Nintendo released the 4.2 System Menu update a couple of days ago, which seemed focused on removing the Homebrew Channel, Twilight Hack, etc. The problem is that even those Wii owners who don’t have homebrew, updating to 4.2 probably isn’t a good idea because gamers are reporting that the update is bricking their system. Worse, some Wii owners are reporting that Nintendo support staff said that the owners would have to pay for repairing the bricked Wiis.
See team twiizer about their response to the 4.2 update. Even if you successfully updated it, you can re-install the Homebrew Channel. If you have the Homebrew Channel, update it before updating to 4.2.
Update:Nintendo says that they will fix bricked Wiis for free. However, some owners have said that they do not have modified channels or HBC but had their Wiis bricked by 4.2.
I’ve spent too much time of late on blogs and forums where gamers have talked about “deep” games, with too often the dark, moody games getting most of the acclaim and recognition. I’ve been enjoying Batman – Arkham Asylum, but I was a bit tired of it one night and went back to playing LostWinds, a simply marvelous game. And then I couldn’t resist a good deal on Muramasa.
It’s quite interesting to juxtapose these games, especially one that has the acclaimed depth of Arkham Asylum. The reason is that they all have game worlds that you can immediately identify and jump into. I find Lostwinds and Muramasa no less engrossing and immersive than Arkham Asylum. Yes, it helps that they have distinctive art styles, but LostWinds and Muramasa are 2D platformers. Partly, as familiar as I with the world of Batman, it’s not as new to me, especially as it’s based on a graphic novel and atmosphere from 20 years ago. What’s engrossing about Arkham Asylum is the ability to feel like the Batman, from the fights to the detecting to the gadgets.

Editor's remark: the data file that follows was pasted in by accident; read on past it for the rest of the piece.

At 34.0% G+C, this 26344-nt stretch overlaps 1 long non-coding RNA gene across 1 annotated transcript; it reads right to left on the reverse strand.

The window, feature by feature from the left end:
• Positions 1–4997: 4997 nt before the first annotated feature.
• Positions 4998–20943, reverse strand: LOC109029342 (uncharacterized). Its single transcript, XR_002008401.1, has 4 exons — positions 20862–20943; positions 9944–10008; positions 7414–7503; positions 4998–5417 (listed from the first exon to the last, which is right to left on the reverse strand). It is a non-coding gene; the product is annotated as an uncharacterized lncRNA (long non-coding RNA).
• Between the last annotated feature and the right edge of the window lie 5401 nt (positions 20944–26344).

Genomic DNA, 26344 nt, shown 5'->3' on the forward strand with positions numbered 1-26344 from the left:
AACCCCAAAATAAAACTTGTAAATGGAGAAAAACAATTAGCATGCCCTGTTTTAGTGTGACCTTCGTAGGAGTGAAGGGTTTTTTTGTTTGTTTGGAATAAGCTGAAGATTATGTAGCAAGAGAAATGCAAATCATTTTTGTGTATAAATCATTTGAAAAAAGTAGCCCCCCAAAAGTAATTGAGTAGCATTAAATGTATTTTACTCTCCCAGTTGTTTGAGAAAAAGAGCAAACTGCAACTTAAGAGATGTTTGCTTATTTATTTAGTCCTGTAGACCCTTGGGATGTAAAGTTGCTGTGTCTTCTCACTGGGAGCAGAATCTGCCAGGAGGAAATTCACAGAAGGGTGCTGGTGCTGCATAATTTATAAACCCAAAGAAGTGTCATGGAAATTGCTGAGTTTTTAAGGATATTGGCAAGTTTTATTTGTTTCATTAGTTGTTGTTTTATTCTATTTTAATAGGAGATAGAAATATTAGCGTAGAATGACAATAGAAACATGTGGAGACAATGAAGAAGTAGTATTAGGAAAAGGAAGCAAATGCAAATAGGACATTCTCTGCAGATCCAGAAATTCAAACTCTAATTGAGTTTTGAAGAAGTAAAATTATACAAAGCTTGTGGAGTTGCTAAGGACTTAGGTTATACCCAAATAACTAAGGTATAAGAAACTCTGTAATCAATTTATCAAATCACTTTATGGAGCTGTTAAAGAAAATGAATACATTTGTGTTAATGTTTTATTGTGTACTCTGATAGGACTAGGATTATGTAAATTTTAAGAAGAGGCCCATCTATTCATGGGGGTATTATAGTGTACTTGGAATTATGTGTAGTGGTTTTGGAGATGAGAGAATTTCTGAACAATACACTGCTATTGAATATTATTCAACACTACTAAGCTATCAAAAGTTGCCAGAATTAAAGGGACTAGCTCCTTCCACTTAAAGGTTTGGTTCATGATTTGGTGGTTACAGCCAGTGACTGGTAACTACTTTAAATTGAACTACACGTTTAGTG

You could say the difference is immersion through the character or the world. So far, Muramasa has two characters that you can play as, but in my initial choice of Kisuke, the ninja who has lost his memory. Besides being generic, gamers run through several stages in one level before getting anything resembling a story and character information, all told through exposition. In contrast, Arkham Asylum tells several stories in different ways–expository diaries, recreated memories as cut scenes, dialogues.
Yet, I find Muramasa no less compelling of a game world because of the rendering and the obvious folklore that it invokes. Unlike Arkham Asylum, I’m traveling through many different settings–woods, cities, fields. In Arkham Asylum, as with many Batman stories, I feel that I’m in an externalized world of the Batman’s psyche–it’s dark and brooding, with dangers around all corners. Arkham Asylum and even Gotham by extension are what you imagine a man obsessed with having witnessed the criminal murder of his parents. [It's a Batman story I've long wanted to write--how Batman sees a much different world than the rest of us.]
In Muramasa, even though dangers lurk around, it’s in a beautiful world. The world is not the scary extended worldview of the character but of a much different view, one of wonder and even delight. Supposedly the game is placed during the ‘golden’ Edo era in Japanese history, in contrast to many games set in the Sengoku era, a time of civil war. This contrast of beauty and fighting creates its own tension, in a much different way that the reflective environment of Batman. [I don't pretend to know Japanese history, outside of my paltry readings and work in oriental art class.]